Do The Thing
Some of that is the way I treat the Wild Magic Surge and Tides of Chaos features when I run games, which boils down to All The Surges. Looking at the relevant parts of how they work:
Once per turn, the DM can have you roll a d20 immediately after you cast a sorcerer spell of 1st level or higher. If you roll a 1, roll on the Wild Magic Surge table to create a magical effect.
My players have to roll that d20 every time they cast a qualifying spell. And then when they want to use Tides of Chaos:
You can manipulate the forces of chance and chaos to gain advantage on one attack roll, ability check, or saving throw… Any time before you regain the use of this feature, the DM can have you roll on the Wild Magic Surge table immediately after you cast a sorcerer spell of 1st level or higher. You then regain the use of this feature.
You can guess how I handle that as a DM: they have the equivalent of perma-inspiration, but they have to roll on that table as soon as they cast that spell. Basically, if the text says “the DM can have you” do the thing, this DM does have you do the thing.
The Thing is Good and Fun
That Wild Magic Surge table is a doozy. It includes fifty different possible surge results, and folks tend to fixate on the bad ones, like “You cast fireball as a 3rd-level spell centered on yourself” and “You cast confusion centered on yourself.”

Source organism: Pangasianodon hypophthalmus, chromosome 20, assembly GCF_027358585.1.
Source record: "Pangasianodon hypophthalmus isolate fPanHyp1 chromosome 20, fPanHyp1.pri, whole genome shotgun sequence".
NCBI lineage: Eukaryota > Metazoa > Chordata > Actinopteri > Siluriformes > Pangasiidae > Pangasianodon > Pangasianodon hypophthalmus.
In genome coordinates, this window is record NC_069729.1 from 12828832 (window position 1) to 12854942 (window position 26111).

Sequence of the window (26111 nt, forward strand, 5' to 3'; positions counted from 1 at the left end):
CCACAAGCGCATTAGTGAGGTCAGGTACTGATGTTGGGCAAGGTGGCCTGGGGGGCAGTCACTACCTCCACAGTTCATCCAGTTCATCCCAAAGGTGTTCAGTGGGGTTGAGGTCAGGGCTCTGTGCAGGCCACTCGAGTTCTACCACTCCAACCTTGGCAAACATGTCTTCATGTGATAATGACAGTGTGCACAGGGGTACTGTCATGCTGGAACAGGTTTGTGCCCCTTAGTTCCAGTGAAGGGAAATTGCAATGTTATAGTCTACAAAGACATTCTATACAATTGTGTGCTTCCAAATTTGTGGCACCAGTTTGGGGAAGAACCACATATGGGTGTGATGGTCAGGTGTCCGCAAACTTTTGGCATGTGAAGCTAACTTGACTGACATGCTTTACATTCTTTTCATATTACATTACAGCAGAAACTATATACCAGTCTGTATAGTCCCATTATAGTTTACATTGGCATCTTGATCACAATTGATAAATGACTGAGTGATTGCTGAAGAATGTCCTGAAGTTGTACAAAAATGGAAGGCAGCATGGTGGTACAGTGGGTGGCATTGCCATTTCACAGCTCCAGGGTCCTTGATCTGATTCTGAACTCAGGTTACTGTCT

But most aren’t like that! If we categorize the results from the perspective of the caster as “Good,” “Bad,” or “Fun” (no particular immediate mechanical advantage), we get:
- Good: 20
- Bad: 11
- Fun: 19
Your counts might be slightly different, but even if you quibble slightly on some of the results, the vast majority of effects are positive for the group (because Fun is also Good!)
I mean, sure, there’s some risk. Fireball does an average of 28 damage to anyone who fails the Dexterity save. That could TPK some level 1 or 2 groups if everyone’s clustered up. So respect the personal space of that mage and go have fun!